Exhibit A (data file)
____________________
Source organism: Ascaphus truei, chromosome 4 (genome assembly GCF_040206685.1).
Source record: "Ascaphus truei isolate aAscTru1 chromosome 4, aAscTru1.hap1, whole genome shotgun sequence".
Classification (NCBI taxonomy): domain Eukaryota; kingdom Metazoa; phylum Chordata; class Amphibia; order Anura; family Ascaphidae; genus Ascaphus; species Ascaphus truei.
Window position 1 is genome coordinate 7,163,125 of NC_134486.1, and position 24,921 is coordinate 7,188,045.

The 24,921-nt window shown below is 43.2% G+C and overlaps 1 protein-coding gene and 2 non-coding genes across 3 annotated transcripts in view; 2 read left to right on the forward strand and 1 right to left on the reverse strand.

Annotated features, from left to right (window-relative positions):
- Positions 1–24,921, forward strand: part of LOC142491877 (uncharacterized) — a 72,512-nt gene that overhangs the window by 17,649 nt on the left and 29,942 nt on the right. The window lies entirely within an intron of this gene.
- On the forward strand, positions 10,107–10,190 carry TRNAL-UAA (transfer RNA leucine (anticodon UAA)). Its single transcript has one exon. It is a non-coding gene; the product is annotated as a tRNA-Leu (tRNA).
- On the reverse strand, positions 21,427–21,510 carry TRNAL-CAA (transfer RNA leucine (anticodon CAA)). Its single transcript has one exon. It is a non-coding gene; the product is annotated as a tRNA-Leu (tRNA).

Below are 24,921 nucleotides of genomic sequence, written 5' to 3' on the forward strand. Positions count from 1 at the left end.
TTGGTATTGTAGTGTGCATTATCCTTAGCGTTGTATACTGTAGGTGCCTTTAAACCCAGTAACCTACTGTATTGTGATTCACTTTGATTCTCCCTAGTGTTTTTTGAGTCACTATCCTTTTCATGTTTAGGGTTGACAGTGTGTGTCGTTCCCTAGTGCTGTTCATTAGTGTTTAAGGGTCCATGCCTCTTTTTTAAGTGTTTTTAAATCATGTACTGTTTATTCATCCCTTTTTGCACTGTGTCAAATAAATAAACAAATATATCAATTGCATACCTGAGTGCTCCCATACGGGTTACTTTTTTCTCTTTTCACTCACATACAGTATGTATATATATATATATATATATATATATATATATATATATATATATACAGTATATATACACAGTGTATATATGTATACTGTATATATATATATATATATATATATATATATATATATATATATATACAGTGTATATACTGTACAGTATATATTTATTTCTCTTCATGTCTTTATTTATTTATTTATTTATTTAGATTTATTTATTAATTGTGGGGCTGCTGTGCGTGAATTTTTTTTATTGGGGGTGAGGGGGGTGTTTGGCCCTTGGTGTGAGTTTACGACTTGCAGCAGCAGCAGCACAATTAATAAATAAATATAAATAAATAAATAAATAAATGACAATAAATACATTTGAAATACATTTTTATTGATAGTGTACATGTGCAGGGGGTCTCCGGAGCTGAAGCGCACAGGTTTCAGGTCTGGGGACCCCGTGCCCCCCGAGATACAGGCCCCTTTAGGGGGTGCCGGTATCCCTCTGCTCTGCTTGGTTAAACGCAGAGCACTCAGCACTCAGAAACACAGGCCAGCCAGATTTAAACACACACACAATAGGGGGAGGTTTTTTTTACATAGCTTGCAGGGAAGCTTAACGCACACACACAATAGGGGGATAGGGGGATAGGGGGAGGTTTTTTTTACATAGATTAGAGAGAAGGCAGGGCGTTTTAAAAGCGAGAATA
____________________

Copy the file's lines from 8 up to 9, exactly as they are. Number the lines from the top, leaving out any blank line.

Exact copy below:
- On the forward strand, positions 10,107–10,190 carry TRNAL-UAA (transfer RNA leucine (anticodon UAA)). Its single transcript has one exon. It is a non-coding gene; the product is annotated as a tRNA-Leu (tRNA).
- On the reverse strand, positions 21,427–21,510 carry TRNAL-CAA (transfer RNA leucine (anticodon CAA)). Its single transcript has one exon. It is a non-coding gene; the product is annotated as a tRNA-Leu (tRNA).